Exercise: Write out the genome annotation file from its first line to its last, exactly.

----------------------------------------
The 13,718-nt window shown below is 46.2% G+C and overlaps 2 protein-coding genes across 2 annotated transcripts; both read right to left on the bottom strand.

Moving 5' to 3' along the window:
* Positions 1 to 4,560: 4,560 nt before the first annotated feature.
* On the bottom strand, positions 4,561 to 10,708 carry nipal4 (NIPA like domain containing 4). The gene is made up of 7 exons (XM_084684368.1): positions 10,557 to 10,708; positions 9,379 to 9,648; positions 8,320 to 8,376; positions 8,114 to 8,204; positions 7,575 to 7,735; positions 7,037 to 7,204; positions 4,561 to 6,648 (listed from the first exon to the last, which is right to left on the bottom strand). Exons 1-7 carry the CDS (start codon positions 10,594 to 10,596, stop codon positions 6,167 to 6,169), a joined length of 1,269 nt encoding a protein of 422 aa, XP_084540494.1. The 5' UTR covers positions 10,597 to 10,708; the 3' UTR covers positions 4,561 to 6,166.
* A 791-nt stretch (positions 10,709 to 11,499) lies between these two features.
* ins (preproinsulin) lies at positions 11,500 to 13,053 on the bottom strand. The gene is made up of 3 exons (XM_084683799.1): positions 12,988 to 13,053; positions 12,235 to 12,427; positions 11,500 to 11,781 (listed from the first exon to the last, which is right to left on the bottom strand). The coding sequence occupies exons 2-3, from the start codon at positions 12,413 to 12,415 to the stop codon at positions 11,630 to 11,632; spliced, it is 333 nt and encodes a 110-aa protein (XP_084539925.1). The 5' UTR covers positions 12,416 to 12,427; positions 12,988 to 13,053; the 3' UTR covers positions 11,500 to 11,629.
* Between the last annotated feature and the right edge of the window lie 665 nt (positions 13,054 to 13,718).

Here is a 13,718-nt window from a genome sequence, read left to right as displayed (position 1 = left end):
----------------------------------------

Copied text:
The 13,718-nt window shown below is 46.2% G+C and overlaps 2 protein-coding genes across 2 annotated transcripts; both read right to left on the bottom strand.

Moving 5' to 3' along the window:
* Positions 1 to 4,560: 4,560 nt before the first annotated feature.
* On the bottom strand, positions 4,561 to 10,708 carry nipal4 (NIPA like domain containing 4). The gene is made up of 7 exons (XM_084684368.1): positions 10,557 to 10,708; positions 9,379 to 9,648; positions 8,320 to 8,376; positions 8,114 to 8,204; positions 7,575 to 7,735; positions 7,037 to 7,204; positions 4,561 to 6,648 (listed from the first exon to the last, which is right to left on the bottom strand). Exons 1-7 carry the CDS (start codon positions 10,594 to 10,596, stop codon positions 6,167 to 6,169), a joined length of 1,269 nt encoding a protein of 422 aa, XP_084540494.1. The 5' UTR covers positions 10,597 to 10,708; the 3' UTR covers positions 4,561 to 6,166.
* A 791-nt stretch (positions 10,709 to 11,499) lies between these two features.
* ins (preproinsulin) lies at positions 11,500 to 13,053 on the bottom strand. The gene is made up of 3 exons (XM_084683799.1): positions 12,988 to 13,053; positions 12,235 to 12,427; positions 11,500 to 11,781 (listed from the first exon to the last, which is right to left on the bottom strand). The coding sequence occupies exons 2-3, from the start codon at positions 12,413 to 12,415 to the stop codon at positions 11,630 to 11,632; spliced, it is 333 nt and encodes a 110-aa protein (XP_084539925.1). The 5' UTR covers positions 12,416 to 12,427; positions 12,988 to 13,053; the 3' UTR covers positions 11,500 to 11,629.
* Between the last annotated feature and the right edge of the window lie 665 nt (positions 13,054 to 13,718).

Here is a 13,718-nt window from a genome sequence, read left to right as displayed (position 1 = left end):